Priscilla Ross attended the recent Global Emerging Markets conference in London in an effort to assess the African mining position in the scheme of things. Some surprising discoveries awaited her.
The annual Global Emerging Markets conference in London is a good opportunity to asses just how well African mining is perceived to be measuring up to other emerging markets, and how well mining in general is being favoured by the investment bankers.
Unfortunately Africa is still seen as the poor relation of international emerging markets, but even in this harsh judgement lies an opportunity. The darling of the emerging markets remains Latin America but, for instance, a delegate sitting next to me said he was investing in Africa because it is relatively such good value. The exploration concessions have become cheaper in Mali now that the mentality of 'closeology' is disappearing (any land package close to a known major resource commanding a premium price because of proximity); and the concessions in Africa are liberal in size compared to other jurisdictions.
So much for anecdotal evidence. Africa's performance on the international mining stock-market score-card is worth checking out. Mr John Barker, vice president of Global Mining Analyst, RBC Dominion Securities Inc, pointed out that the Toronto Stock Exchange (TSE) gold index is the best proxy of the gold-mining industry as a whole. The adjusted market capitalisation per ounce of reserves for African gold producers has fallen 52% since March 1997. This is much more than the figure for tier-three northern American producers (production of less than 100,000 ounces), whose adjusted market capitalisation has fallen less, at 47%, despite the ripple effects of the Bre-X gold fraud scandal in Indonesia and the sliding gold price. On the TSE, north American gold producers still command a share price premium to all other producers despite the fact that listed African gold producers have the strongest balance sheets.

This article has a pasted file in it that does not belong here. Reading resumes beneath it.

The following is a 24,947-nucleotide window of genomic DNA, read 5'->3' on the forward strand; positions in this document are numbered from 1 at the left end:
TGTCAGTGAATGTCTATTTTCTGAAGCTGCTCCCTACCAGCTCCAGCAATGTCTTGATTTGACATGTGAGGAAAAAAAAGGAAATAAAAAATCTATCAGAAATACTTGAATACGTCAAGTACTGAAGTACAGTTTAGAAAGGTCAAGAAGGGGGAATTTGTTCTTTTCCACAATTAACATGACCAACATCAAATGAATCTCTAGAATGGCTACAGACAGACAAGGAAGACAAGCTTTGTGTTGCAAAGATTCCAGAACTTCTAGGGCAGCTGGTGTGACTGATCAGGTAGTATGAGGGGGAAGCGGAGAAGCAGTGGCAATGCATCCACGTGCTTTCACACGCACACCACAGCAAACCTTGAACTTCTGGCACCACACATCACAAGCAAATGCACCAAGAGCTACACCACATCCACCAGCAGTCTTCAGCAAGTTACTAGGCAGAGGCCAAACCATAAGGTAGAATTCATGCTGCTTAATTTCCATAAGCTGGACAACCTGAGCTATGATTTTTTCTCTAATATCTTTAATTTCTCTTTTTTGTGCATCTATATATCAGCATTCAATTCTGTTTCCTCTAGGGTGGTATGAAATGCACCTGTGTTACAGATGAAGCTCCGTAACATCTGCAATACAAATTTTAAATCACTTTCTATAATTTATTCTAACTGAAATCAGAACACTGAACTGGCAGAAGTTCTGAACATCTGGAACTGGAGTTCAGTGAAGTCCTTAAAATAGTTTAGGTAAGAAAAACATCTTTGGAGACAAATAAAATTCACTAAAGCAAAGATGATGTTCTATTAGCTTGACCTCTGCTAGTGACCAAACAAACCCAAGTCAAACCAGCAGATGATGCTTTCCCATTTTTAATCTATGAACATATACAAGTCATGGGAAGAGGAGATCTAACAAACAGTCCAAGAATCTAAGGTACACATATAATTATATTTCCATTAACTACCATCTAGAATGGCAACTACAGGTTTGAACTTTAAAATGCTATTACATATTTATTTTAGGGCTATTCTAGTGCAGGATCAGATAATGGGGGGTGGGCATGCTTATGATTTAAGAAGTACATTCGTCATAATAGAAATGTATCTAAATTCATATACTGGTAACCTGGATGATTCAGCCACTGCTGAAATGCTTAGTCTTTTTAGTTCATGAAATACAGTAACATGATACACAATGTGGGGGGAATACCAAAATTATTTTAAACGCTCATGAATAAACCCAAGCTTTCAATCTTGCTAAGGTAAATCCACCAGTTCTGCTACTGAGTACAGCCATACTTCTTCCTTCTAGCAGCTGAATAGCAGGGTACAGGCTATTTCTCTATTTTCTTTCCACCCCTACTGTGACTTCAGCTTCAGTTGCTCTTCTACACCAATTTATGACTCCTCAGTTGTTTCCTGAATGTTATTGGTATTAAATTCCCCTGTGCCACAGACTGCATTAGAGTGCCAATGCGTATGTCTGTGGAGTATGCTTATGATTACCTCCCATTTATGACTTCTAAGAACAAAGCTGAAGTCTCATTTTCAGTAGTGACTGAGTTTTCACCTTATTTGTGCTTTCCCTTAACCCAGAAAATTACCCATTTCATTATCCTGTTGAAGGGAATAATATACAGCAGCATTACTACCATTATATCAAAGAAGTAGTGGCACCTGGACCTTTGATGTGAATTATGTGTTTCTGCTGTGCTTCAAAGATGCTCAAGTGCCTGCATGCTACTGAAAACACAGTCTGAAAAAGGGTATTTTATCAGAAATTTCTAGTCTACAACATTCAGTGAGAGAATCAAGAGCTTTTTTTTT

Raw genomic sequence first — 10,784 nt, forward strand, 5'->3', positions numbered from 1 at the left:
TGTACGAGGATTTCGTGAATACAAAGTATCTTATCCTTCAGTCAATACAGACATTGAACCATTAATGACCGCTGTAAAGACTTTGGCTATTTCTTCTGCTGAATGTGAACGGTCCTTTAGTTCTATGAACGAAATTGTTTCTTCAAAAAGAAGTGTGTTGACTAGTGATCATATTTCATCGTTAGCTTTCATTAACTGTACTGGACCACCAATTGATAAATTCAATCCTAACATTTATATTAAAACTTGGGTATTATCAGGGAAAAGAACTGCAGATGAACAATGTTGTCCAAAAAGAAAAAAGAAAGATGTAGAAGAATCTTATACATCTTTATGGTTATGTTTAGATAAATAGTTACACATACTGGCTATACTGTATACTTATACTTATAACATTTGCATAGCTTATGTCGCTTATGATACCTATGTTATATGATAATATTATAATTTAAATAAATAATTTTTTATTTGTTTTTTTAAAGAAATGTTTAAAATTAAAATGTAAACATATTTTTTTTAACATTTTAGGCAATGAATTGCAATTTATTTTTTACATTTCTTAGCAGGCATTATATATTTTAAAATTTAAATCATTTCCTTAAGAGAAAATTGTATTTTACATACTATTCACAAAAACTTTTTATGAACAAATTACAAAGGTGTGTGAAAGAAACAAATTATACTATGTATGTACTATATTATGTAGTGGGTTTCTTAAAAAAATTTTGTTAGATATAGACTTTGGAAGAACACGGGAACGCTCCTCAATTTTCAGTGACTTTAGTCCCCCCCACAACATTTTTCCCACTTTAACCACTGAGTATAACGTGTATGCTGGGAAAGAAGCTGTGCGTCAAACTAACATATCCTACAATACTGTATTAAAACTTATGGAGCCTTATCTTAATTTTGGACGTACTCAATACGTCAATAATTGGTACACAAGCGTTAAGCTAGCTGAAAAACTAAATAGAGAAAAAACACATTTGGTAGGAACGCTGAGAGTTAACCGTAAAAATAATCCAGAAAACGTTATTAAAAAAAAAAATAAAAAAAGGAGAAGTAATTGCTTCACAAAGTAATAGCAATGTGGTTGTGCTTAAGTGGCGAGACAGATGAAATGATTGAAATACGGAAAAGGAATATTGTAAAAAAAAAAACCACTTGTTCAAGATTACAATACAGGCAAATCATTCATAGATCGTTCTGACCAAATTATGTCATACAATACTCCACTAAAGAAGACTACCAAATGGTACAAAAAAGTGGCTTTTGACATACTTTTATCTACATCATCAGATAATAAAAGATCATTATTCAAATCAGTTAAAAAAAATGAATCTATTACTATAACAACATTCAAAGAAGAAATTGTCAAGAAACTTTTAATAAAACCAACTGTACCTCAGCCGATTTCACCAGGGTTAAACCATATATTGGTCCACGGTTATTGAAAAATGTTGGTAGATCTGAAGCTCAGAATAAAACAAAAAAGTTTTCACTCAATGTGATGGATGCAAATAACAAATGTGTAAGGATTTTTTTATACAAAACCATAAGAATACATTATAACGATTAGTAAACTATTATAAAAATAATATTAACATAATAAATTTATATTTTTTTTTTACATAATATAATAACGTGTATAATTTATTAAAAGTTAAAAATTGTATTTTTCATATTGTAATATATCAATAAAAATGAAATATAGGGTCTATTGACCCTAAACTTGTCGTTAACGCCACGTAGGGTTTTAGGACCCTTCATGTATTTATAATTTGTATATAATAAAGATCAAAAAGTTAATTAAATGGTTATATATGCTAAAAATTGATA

According to the Metal Economics Group, global mining's estimated exploration budget grew by a frisky 30% to $4.6m in 1996, but Africa represented only 12% of this total global exploration expenditure with Latin America commanding 27%, Australia 19% and Canada 13%. The question being posed is whether or not internationally, the mining industry is at the tail end of an exploration boom and that in a year's time there could be fewer people in the industry.
The bankers were certainly encouraging...